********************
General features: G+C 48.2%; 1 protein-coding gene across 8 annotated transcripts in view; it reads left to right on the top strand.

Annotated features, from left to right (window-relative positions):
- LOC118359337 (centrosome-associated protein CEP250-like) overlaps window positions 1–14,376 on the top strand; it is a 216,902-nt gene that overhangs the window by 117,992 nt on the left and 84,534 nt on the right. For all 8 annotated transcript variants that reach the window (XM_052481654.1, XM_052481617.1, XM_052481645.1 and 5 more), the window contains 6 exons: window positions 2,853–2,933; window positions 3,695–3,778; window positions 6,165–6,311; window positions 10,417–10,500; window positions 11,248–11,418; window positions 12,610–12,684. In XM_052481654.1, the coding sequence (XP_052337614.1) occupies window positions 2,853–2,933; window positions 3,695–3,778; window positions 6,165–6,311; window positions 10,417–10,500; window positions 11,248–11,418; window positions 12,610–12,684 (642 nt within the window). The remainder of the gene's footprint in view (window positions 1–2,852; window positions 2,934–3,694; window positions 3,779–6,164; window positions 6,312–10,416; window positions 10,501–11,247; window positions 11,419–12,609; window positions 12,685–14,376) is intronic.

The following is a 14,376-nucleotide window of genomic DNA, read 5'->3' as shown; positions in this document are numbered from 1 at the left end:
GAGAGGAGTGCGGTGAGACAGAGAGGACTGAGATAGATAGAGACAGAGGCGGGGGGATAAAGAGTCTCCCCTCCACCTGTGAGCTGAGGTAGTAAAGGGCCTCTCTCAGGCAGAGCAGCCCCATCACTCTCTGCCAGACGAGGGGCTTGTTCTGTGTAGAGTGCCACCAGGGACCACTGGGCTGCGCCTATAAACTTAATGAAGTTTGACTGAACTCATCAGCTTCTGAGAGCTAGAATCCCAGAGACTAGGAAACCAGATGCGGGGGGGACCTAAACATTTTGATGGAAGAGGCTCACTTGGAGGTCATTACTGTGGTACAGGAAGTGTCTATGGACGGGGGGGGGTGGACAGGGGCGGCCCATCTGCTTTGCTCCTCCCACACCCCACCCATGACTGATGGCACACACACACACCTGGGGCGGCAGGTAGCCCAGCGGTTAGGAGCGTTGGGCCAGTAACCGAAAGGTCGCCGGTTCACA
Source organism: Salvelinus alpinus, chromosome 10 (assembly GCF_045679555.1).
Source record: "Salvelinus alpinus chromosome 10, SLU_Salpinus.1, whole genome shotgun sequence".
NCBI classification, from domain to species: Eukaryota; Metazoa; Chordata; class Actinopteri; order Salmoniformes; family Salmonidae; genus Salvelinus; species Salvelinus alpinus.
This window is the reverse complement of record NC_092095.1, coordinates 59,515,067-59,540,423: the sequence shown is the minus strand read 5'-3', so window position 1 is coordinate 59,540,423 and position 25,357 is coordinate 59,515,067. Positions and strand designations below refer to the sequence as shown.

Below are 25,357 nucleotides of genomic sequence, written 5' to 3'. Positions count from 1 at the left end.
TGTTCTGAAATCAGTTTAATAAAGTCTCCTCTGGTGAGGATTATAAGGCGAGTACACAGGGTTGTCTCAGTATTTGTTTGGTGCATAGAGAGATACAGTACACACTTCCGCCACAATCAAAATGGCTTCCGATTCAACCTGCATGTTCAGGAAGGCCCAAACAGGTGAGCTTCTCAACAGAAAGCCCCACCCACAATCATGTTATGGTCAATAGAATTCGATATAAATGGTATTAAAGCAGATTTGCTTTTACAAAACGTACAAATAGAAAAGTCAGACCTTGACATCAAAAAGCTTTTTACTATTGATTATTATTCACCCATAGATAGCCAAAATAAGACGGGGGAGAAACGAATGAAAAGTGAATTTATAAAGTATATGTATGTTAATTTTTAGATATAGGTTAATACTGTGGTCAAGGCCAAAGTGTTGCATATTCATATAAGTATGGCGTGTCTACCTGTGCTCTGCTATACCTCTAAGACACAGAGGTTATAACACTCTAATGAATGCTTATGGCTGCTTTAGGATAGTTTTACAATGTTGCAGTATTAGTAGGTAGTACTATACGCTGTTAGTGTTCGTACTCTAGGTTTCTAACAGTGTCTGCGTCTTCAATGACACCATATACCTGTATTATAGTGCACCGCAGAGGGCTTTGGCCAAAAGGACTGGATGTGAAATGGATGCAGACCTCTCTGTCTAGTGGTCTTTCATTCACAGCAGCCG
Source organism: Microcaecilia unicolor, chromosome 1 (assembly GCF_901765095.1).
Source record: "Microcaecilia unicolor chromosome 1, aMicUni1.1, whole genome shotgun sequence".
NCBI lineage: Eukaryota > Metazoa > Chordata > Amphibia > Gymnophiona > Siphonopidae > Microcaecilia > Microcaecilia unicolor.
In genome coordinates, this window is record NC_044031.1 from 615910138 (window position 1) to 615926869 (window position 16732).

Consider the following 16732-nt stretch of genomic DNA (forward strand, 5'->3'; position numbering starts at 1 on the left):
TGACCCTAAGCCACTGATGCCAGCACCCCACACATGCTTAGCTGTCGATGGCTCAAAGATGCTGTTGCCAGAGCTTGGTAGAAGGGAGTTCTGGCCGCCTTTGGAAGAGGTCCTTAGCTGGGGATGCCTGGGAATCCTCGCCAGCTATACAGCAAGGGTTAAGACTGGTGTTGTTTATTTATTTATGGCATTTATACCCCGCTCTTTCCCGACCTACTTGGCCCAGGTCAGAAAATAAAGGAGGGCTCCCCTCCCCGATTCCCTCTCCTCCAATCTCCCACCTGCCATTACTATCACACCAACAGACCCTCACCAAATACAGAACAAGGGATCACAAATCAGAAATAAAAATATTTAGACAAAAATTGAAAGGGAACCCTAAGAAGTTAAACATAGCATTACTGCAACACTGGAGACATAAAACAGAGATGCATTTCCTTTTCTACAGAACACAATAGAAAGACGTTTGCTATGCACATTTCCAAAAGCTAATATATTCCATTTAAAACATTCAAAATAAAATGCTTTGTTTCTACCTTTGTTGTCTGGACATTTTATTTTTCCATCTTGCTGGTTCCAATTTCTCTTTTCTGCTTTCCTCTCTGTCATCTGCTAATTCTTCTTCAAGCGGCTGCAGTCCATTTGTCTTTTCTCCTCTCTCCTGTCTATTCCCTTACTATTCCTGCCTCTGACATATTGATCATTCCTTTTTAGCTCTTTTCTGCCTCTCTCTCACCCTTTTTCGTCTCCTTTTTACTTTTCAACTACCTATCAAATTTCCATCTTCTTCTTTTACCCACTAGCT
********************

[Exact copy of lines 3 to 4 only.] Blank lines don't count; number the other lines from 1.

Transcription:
- LOC118359337 (centrosome-associated protein CEP250-like) overlaps window positions 1–14,376 on the top strand; it is a 216,902-nt gene that overhangs the window by 117,992 nt on the left and 84,534 nt on the right. For all 8 annotated transcript variants that reach the window (XM_052481654.1, XM_052481617.1, XM_052481645.1 and 5 more), the window contains 6 exons: window positions 2,853–2,933; window positions 3,695–3,778; window positions 6,165–6,311; window positions 10,417–10,500; window positions 11,248–11,418; window positions 12,610–12,684. In XM_052481654.1, the coding sequence (XP_052337614.1) occupies window positions 2,853–2,933; window positions 3,695–3,778; window positions 6,165–6,311; window positions 10,417–10,500; window positions 11,248–11,418; window positions 12,610–12,684 (642 nt within the window). The remainder of the gene's footprint in view (window positions 1–2,852; window positions 2,934–3,694; window positions 3,779–6,164; window positions 6,312–10,416; window positions 10,501–11,247; window positions 11,419–12,609; window positions 12,685–14,376) is intronic.

The following is a 14,376-nucleotide window of genomic DNA, read 5'->3' as shown; positions in this document are numbered from 1 at the left end: